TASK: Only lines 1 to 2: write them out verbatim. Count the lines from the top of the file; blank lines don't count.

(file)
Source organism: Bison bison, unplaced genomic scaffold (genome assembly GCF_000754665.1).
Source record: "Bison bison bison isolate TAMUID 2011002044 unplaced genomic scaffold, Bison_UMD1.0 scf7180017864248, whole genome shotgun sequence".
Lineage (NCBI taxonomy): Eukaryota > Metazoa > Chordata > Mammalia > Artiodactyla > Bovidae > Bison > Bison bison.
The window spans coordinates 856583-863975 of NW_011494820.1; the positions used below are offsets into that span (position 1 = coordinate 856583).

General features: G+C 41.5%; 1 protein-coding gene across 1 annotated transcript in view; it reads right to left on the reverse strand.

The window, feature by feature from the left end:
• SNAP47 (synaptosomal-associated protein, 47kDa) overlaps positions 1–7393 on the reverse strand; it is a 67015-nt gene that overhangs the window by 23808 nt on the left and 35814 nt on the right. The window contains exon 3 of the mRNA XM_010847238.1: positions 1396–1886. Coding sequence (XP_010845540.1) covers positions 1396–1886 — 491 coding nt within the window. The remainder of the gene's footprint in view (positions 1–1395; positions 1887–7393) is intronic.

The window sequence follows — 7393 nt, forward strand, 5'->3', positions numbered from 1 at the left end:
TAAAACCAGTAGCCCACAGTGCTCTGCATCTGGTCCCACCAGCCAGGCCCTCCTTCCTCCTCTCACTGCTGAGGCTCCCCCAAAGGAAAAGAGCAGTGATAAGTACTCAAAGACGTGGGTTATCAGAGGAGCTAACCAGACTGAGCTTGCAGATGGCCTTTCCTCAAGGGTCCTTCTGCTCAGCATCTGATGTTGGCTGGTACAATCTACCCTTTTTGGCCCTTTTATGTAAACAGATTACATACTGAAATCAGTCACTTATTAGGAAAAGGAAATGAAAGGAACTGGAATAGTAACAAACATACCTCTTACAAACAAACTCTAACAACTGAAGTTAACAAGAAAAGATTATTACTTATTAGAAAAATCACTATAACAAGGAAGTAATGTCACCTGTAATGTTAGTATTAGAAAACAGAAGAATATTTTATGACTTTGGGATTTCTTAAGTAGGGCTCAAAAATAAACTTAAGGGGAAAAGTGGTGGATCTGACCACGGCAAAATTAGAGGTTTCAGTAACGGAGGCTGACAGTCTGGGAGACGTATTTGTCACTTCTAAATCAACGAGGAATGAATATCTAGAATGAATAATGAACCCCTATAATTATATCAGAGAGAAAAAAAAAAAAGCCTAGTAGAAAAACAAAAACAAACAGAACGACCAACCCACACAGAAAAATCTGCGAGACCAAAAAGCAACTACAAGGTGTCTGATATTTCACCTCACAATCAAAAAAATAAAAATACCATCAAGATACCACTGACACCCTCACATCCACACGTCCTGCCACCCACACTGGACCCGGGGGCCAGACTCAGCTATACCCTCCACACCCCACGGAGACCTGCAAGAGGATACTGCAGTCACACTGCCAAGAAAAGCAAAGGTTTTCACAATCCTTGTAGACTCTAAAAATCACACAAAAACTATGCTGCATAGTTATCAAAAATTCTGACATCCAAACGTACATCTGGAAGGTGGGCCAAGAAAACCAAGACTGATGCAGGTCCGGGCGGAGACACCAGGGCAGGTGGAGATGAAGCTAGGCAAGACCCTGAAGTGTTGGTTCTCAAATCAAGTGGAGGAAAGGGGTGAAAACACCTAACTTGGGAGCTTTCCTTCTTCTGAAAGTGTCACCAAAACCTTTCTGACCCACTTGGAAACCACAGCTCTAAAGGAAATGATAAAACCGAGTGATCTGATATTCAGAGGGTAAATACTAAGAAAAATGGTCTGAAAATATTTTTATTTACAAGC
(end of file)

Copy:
Source organism: Bison bison, unplaced genomic scaffold (genome assembly GCF_000754665.1).
Source record: "Bison bison bison isolate TAMUID 2011002044 unplaced genomic scaffold, Bison_UMD1.0 scf7180017864248, whole genome shotgun sequence".